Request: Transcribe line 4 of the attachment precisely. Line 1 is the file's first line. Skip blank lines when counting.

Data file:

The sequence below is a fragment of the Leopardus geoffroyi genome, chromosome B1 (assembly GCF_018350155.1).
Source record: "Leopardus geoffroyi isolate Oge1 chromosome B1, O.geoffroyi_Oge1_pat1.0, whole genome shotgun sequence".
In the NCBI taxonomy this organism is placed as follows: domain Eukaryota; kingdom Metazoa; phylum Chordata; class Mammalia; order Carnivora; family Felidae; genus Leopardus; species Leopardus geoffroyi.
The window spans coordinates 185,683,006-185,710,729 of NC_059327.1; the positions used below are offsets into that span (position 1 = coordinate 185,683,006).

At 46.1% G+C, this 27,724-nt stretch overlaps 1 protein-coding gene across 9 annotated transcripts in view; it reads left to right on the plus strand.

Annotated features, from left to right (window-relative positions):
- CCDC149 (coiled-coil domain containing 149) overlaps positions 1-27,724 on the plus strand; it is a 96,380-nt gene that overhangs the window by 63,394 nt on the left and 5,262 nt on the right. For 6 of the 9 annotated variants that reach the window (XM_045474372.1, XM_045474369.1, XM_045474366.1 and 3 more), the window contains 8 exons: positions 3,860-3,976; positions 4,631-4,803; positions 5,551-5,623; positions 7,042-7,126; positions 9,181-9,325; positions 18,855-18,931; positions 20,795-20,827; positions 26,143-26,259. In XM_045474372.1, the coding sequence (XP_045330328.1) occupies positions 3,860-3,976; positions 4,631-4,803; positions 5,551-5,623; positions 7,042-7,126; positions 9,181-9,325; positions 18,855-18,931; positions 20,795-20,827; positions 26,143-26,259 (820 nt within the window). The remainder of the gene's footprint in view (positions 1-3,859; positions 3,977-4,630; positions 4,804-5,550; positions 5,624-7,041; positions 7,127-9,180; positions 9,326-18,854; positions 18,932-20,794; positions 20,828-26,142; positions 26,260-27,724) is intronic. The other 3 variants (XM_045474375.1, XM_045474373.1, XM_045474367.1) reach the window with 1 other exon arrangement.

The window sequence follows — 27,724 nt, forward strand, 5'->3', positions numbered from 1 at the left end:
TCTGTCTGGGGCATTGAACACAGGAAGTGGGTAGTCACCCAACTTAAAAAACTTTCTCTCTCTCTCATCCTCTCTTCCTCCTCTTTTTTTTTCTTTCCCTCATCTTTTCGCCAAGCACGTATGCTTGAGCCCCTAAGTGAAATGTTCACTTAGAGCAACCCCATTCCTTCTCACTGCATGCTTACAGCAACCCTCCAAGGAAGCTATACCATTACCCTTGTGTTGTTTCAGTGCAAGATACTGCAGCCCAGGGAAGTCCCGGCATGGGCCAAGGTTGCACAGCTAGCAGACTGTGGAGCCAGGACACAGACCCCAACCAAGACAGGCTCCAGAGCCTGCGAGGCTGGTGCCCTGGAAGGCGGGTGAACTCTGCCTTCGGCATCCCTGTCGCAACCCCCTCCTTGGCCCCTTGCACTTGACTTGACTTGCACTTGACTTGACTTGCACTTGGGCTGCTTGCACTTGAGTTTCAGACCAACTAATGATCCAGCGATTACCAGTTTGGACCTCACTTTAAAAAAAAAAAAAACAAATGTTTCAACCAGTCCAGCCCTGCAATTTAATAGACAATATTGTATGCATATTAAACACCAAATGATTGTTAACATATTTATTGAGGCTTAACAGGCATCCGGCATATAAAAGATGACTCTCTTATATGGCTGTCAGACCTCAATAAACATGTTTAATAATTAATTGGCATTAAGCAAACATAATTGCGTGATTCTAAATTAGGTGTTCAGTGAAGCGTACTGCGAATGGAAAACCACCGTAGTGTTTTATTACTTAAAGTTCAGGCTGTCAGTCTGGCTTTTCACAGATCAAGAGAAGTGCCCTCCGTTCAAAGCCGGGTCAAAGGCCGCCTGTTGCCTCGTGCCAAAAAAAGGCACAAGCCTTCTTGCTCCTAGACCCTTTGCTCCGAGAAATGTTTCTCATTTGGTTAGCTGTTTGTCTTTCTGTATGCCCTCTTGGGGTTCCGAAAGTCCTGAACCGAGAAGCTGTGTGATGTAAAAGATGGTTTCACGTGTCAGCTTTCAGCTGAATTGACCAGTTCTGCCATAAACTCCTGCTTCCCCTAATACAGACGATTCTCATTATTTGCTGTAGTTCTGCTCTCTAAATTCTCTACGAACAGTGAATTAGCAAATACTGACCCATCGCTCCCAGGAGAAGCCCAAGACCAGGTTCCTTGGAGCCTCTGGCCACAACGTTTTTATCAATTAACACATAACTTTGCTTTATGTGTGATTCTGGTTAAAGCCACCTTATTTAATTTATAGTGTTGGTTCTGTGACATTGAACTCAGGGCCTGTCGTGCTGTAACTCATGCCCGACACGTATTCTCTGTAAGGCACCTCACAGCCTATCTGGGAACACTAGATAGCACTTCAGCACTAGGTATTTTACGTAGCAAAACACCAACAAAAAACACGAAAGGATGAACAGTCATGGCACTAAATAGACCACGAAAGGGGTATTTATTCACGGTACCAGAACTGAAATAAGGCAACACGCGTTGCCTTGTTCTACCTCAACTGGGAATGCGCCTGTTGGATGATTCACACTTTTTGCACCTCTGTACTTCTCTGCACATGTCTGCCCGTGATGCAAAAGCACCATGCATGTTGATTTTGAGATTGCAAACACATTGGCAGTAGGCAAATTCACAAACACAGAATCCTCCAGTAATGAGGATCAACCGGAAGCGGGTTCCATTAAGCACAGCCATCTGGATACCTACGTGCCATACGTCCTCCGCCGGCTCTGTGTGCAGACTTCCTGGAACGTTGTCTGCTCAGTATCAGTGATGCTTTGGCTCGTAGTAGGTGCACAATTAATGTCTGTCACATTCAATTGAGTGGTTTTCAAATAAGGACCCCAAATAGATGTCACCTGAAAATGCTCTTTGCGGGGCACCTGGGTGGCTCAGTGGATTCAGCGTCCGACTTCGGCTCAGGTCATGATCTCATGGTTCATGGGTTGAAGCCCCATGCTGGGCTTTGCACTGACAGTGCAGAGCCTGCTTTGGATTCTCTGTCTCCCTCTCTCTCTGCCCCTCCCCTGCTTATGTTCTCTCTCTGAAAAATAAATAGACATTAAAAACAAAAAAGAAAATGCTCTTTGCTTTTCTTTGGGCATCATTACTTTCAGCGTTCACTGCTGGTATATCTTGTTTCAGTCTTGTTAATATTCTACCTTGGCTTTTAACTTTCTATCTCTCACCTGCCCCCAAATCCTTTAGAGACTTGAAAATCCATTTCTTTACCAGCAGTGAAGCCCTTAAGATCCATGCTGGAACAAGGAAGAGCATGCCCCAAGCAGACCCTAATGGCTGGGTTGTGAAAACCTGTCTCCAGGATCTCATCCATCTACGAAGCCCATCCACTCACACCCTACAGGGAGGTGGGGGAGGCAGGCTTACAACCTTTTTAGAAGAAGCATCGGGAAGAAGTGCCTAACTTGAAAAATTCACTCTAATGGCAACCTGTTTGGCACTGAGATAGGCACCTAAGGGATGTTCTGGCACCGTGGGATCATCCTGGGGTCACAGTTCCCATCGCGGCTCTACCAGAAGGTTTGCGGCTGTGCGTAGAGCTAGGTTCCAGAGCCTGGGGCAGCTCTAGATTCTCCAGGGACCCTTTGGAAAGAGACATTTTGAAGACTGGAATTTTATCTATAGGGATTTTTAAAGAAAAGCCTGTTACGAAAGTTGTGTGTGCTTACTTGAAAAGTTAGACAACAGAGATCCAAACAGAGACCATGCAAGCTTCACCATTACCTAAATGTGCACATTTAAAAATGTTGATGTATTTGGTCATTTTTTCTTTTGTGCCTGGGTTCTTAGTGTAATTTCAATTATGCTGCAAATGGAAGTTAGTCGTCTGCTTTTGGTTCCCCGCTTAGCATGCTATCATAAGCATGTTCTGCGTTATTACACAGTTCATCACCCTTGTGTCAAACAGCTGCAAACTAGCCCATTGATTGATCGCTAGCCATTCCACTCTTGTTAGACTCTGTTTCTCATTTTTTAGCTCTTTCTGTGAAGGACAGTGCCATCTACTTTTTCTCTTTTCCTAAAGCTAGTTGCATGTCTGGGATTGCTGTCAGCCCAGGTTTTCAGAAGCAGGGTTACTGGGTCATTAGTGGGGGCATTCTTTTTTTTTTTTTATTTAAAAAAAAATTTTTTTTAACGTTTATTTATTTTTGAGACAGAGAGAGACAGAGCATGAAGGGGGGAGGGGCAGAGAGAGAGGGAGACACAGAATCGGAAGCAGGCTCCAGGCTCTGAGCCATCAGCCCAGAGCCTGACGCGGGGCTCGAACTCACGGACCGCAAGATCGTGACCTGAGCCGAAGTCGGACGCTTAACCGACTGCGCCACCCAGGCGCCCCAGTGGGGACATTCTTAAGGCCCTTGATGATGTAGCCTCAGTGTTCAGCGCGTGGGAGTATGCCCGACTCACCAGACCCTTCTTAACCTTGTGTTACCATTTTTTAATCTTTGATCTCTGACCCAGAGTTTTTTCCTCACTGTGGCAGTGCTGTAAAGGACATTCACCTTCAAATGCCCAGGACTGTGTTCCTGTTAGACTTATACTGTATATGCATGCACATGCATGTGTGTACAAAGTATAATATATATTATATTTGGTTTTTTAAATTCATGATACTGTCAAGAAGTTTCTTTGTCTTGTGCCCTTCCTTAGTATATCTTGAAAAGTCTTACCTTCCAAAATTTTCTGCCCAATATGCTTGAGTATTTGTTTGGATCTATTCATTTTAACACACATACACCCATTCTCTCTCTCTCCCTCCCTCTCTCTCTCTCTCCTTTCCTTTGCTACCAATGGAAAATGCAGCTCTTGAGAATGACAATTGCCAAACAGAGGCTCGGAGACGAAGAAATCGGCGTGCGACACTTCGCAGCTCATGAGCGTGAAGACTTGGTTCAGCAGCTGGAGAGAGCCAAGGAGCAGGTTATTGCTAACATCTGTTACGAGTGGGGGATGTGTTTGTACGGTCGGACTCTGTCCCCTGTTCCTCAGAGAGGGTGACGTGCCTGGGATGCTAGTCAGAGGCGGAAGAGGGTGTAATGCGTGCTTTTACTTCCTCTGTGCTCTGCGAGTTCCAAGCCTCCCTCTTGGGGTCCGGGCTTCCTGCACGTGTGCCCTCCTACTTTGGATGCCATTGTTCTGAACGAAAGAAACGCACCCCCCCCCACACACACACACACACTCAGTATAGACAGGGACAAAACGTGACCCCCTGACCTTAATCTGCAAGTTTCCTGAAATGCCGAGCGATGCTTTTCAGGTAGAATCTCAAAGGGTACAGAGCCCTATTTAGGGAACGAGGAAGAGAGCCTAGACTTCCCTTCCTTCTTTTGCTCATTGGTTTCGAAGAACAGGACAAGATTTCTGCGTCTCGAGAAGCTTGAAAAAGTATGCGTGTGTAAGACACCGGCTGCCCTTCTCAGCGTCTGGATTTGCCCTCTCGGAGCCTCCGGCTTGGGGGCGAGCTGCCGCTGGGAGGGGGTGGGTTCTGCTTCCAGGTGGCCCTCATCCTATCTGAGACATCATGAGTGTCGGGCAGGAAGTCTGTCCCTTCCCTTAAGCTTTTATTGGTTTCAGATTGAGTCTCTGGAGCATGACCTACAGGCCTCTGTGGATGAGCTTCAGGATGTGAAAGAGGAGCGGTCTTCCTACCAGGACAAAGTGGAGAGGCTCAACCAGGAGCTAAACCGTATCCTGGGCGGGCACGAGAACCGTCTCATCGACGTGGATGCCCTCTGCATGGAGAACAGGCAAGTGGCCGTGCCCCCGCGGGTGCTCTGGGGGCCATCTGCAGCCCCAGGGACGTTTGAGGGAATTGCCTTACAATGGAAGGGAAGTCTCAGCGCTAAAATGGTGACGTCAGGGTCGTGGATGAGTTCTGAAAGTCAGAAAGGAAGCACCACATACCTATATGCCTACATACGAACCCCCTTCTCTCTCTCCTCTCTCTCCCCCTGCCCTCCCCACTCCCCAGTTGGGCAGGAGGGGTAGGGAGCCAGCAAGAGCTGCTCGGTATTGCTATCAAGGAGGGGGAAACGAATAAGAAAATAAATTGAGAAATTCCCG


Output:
The window spans coordinates 185,683,006-185,710,729 of NC_059327.1; the positions used below are offsets into that span (position 1 = coordinate 185,683,006).